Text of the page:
employ a lesser number of employees and to pay less than the maximum salaries and wages
    
    to employees in the various grades and classes. Id. at 222, 357 S.W.2d at 538. This court
    
    noted that the delegation of this power was “necessary for the orderly and efficient operation
    
    of the Highway Department,” and that the legislature has the right to delegate the power to
    
    determine facts upon which the law makes or intends to make its action depend.” Id. at 223,
    
    357 S.W.2d at 538. Thus, this court has rejected the Prisoners’ contention that an act can
    
    never delegate decisions regarding training and qualification of personnel to an agency.
    
                                            II. Cross-Appeal
    
           The circuit court determined that Act 139 could be applied retroactively to the
    
    Prisoners, who were sentenced when Act 774 was in effect. The Prisoners contend that the
    
    circuit court erred because there is a presumption against applying sentencing laws
    
    retroactively. The ACD urges this court to affirm and relies heavily on this court’s opinion
    
    in Arkansas Department of Correction v. Williams, 
    2009 Ark. 523
    , 
    357 S.W.3d 867
    , in which this
    
    court rejected the argument that Act 1296 was a sentencing statute.
    
           In Williams, Frank Williams, Jr., who was under a sentence of death, asserted that Act
    
    1296 could not be applied to him because it was not expressly made retroactive by the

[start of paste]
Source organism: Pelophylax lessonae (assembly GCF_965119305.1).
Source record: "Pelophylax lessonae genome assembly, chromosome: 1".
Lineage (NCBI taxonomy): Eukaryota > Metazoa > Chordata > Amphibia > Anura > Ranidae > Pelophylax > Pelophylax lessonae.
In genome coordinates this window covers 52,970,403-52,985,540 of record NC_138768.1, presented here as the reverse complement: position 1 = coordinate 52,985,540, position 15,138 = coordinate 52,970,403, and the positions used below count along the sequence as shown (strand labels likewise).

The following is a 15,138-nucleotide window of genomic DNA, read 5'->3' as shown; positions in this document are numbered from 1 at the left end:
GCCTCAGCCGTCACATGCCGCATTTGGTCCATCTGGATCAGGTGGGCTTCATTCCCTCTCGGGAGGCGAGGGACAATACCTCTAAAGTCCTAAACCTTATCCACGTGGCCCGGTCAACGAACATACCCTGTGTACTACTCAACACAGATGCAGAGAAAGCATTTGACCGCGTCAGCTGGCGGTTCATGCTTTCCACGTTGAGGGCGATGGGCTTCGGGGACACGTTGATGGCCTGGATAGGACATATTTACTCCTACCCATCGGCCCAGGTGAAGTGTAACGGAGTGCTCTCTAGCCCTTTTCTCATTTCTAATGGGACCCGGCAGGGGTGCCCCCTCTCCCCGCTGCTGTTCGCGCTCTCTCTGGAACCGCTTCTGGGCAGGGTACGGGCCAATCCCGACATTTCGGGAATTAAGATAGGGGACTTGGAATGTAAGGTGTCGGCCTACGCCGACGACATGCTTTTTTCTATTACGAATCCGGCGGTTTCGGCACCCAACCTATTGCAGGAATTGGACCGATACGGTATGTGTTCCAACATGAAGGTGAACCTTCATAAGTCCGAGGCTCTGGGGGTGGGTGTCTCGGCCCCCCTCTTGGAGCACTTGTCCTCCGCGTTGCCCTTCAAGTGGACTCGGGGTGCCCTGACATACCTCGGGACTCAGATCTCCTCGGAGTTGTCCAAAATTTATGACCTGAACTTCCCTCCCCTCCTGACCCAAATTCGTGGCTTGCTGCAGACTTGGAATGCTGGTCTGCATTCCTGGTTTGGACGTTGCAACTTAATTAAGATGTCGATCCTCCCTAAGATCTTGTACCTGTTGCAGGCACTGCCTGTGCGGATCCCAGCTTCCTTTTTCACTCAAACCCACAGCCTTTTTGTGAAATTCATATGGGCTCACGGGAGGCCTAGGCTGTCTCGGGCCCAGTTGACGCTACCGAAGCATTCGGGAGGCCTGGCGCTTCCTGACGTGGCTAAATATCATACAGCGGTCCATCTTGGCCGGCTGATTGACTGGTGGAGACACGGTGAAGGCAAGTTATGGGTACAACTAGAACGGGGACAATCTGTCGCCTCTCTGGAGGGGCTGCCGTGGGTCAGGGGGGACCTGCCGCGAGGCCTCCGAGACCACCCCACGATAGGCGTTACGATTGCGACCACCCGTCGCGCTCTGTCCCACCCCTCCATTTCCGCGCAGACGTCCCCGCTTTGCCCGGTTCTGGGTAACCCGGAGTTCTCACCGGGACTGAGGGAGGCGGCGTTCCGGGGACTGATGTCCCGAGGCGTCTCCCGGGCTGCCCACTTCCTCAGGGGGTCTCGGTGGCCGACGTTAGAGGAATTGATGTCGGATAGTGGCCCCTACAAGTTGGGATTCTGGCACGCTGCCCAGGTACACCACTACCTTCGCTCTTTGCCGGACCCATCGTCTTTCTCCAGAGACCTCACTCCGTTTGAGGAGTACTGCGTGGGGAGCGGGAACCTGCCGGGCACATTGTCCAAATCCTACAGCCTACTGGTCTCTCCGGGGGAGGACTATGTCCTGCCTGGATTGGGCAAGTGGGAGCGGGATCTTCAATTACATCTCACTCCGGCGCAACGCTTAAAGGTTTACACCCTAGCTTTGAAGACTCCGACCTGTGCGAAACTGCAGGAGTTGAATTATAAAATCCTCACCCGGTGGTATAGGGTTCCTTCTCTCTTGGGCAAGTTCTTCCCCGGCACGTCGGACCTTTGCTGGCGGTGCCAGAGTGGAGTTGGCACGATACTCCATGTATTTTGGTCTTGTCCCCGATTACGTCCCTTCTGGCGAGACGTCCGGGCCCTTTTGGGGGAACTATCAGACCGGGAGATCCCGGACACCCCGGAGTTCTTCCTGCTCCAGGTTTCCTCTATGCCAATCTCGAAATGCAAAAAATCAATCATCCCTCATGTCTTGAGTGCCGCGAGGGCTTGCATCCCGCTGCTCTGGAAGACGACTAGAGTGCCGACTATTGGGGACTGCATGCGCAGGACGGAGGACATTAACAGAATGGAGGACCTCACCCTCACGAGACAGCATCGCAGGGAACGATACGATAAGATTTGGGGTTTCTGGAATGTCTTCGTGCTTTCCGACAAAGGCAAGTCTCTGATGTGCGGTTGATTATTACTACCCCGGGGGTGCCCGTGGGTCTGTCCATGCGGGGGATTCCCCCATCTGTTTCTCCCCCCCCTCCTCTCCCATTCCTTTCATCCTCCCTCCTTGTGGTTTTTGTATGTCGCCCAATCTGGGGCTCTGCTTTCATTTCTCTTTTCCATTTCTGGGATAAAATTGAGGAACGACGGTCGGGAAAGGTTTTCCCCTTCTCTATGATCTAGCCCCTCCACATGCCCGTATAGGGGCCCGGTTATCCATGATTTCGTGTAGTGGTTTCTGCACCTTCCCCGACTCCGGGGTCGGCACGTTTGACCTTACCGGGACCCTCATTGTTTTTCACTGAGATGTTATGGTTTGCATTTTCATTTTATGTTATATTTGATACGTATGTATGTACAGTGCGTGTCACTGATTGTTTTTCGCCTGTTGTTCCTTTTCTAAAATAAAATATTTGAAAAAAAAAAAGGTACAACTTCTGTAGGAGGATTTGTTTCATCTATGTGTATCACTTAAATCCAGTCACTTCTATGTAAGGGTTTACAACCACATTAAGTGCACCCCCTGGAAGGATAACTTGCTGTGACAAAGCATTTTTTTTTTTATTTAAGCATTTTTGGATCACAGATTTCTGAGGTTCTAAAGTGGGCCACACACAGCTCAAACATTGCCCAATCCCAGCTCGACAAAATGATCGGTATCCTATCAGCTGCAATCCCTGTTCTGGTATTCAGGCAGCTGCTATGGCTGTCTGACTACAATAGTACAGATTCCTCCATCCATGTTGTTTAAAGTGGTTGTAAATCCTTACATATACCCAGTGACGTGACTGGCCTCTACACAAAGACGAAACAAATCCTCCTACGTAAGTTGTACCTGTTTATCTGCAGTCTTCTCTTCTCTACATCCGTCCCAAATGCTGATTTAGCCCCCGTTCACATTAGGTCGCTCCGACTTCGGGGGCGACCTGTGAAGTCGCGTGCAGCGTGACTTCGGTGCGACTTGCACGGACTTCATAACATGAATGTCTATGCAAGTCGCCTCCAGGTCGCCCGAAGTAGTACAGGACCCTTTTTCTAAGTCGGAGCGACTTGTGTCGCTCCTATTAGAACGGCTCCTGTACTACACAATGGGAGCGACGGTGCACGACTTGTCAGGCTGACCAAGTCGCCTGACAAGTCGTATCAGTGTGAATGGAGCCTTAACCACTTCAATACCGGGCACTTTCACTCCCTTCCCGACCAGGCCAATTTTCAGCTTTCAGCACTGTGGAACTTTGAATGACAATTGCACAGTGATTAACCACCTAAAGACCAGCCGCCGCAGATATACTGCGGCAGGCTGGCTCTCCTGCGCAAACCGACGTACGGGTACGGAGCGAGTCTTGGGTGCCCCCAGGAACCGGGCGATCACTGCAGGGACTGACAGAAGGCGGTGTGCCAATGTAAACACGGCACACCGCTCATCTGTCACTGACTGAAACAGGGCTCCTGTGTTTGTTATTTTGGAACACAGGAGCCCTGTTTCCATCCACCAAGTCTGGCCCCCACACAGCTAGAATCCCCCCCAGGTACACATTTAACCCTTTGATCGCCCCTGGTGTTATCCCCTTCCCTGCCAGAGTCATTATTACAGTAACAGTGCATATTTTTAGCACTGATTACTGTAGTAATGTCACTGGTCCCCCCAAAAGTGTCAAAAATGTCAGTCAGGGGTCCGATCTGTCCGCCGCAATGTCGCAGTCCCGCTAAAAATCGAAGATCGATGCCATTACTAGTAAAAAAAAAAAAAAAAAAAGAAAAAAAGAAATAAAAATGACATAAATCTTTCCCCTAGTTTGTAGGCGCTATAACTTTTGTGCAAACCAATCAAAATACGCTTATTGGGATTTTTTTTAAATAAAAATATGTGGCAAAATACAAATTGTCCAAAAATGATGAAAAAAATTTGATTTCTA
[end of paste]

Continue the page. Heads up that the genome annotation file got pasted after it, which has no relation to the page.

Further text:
General Assembly. Although we acknowledged the well-established rule that a sentence must
    
    be in accordance with the statutes in effect on the date of the crime, see State v. Ross, 
    344 Ark. 364
    , 
    39 S.W.3d 789
     (2001), we rejected Williams’s characterization of Act 1296 as a
    
    
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    sentencing statute. Williams, 
    2009 Ark. 523
    , at 7, 357 S.W.3d at 871. We found that Act
    
    1296 was not a sentencing statute and would not be applied “retroactively,” based on the
    
    following passage from Landgraf v. USI Film Products, 
    511 U.S. 244
    , 269–70 (1994):
    
           A statute does not operate “retrospectively” merely because it is applied in a case
           arising from conduct antedating the statute's enactment . . . or upsets expectations
           based in prior law. Rather, the court must ask whether the new provision attaches new
           legal consequences to events completed before its enactment. The conclusion that a
           particular rule operates “retroactively” comes at the end of a process of judgment
           concerning the nature and extent of the change in the law and the degree of
           connection between the operation of the new rule and a relevant past event.
    
    Williams, 
    2009 Ark. 523
    , at 8, 357 S.W.3d at 871–72.
    
           As in Williams, Act 139 does nothing to change the criminal liability or sentences for